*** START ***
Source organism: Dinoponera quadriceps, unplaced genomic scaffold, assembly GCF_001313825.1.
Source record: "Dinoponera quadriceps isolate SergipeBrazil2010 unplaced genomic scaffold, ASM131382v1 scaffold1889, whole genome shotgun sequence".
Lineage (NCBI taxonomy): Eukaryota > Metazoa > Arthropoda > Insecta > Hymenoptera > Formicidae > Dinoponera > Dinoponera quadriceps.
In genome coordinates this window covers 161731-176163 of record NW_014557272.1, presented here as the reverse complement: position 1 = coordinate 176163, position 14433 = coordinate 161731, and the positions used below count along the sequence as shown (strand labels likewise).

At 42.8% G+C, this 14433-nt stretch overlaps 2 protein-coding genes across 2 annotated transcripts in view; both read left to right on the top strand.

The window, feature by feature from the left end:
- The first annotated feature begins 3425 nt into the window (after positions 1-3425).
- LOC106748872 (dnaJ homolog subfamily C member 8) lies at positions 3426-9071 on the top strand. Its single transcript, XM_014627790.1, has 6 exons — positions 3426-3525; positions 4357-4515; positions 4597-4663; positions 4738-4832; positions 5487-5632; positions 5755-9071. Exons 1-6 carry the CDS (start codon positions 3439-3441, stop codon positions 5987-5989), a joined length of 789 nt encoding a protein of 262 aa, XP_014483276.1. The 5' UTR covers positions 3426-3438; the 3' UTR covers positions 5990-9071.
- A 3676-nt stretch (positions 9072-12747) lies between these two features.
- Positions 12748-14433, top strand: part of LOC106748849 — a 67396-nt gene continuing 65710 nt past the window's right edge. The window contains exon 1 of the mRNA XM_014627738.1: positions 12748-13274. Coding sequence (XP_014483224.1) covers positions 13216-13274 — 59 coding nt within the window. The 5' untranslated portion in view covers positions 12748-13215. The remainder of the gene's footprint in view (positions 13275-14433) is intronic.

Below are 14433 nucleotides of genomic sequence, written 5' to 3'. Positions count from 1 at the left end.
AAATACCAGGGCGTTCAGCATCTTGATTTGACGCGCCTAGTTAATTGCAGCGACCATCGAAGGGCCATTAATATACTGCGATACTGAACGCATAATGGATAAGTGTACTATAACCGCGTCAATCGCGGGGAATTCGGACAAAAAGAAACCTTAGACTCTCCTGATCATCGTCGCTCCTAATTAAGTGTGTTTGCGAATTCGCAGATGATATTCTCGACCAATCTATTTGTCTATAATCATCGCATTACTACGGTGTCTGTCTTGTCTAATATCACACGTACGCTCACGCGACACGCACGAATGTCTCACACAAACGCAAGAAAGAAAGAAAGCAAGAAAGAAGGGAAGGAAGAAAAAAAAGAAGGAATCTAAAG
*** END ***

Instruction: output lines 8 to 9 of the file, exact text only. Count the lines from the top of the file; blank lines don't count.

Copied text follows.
- LOC106748872 (dnaJ homolog subfamily C member 8) lies at positions 3426-9071 on the top strand. Its single transcript, XM_014627790.1, has 6 exons — positions 3426-3525; positions 4357-4515; positions 4597-4663; positions 4738-4832; positions 5487-5632; positions 5755-9071. Exons 1-6 carry the CDS (start codon positions 3439-3441, stop codon positions 5987-5989), a joined length of 789 nt encoding a protein of 262 aa, XP_014483276.1. The 5' UTR covers positions 3426-3438; the 3' UTR covers positions 5990-9071.
- A 3676-nt stretch (positions 9072-12747) lies between these two features.